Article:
This, in turn, has another very important implication, which we can see by considering again the system of two isolated particles in terms of the x’,t’ coordinate system. Let v1 and v2 denote the velocities of the two particles after the repulsion event. The velocity of the center of mass-energy prior to the repulsion event is v, and we have v1 = 0. If the velocity of the rightward-going particle after the repulsion event were v2 = 2v (as it would be in Newtonian mechanics) then the velocity of the center of mass-energy would be



The leading factor in the right-hand expression shows that the center of energy of this isolated system still changes its trajectory, albeit only by a factor that differs from one by a quantity of the second order in v/c. If we believe the trajectory of the center of mass-energy of an isolated system does not change, we are compelled to accept that the velocity of the rightward particle is not quite 2v, but is actually (at least up to second order) equal to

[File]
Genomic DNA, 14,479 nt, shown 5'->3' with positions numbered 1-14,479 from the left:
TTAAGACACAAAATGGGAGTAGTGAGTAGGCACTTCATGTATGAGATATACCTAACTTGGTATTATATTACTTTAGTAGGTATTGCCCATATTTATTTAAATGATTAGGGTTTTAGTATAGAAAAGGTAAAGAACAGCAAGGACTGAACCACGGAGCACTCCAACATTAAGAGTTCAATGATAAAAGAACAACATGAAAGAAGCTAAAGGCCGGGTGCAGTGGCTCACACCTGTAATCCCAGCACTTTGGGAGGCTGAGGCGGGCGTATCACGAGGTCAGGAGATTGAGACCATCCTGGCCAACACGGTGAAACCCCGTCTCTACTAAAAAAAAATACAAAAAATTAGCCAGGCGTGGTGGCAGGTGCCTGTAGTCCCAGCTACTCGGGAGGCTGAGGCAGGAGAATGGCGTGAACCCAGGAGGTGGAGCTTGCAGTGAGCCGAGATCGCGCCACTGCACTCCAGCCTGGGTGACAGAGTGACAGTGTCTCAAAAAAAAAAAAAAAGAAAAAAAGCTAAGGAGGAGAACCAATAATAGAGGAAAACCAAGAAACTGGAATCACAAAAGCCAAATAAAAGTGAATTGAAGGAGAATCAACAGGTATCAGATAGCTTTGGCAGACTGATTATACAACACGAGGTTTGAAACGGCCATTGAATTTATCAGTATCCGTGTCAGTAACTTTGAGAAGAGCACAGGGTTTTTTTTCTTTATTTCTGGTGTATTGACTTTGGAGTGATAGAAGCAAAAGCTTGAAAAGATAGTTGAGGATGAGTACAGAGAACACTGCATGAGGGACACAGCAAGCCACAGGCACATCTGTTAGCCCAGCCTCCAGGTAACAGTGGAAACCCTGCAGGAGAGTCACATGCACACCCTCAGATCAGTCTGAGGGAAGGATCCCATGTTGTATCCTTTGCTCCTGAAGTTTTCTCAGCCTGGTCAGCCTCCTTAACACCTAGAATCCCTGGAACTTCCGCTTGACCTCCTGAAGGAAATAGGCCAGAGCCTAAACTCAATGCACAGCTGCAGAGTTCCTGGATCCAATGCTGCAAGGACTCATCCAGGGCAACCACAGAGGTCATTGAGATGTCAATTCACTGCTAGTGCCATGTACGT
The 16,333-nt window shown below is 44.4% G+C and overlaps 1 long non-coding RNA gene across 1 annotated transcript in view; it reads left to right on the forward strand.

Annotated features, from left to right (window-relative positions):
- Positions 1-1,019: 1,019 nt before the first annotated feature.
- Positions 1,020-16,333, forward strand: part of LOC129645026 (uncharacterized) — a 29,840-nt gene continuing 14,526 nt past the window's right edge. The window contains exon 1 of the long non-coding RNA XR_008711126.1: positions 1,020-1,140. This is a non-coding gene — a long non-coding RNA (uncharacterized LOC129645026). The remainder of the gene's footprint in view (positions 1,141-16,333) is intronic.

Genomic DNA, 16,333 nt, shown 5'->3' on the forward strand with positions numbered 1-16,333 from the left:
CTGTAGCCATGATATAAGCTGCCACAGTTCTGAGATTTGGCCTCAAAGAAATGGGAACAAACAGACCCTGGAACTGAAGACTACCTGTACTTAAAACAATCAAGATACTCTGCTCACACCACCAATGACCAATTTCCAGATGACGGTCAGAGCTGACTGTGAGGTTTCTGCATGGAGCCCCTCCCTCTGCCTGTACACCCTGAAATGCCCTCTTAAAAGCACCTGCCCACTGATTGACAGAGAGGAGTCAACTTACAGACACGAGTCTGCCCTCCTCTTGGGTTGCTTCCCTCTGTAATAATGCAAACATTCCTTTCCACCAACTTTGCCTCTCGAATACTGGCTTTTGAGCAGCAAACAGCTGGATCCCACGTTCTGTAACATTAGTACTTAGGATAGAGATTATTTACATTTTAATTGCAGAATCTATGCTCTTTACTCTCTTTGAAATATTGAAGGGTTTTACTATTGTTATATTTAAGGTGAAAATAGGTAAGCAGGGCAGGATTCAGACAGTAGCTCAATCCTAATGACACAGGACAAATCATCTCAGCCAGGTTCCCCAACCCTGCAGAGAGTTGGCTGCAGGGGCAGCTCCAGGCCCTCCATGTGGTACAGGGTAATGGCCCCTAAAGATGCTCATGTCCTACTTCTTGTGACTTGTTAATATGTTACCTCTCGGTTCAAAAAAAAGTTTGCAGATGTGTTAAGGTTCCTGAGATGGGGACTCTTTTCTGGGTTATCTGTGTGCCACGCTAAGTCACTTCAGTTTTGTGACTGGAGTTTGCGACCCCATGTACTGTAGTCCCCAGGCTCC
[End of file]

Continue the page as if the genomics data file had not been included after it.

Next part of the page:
Admittedly for values of v that are very small compared with the constant c this is a very small effect, but it has profound implications. We know the rightward particle has velocity v relative to the inertial coordinates x,t of the original center of mass, which has a velocity v relative to the x’,t’ coordinates, and yet the velocity of the rightward particle in terms of the original coordinates is not 2v, as we would expect by applying a Galilean transformation. Hence inertial coordinate systems are not related by Galilean transformations – although the deviation is extremely small for velocities much less than c.


Our equation for v2 is good only up to the second order in v/c. The denominator could conceivably include additional terms in higher even orders, but to determine those we would need to know the higher-order terms in the expression for E. However, the above expression for v2 already possesses some nice properties, that would be ruined if more terms were added. In particular, notice that if v were greater than c, the value of v2 would be less than v, which is physically implausible, since it implies that the “rightward” particle is moving to the left of the original trajectory. This implies that c must be an upper limit on speeds, and from this we expect that v2 should approach c as v approaches c, which is indeed the case for our second-order expression. We’ll return to this question below, but for the moment we tentatively conclude that v2 is given exactly by the above expression, with no additional terms.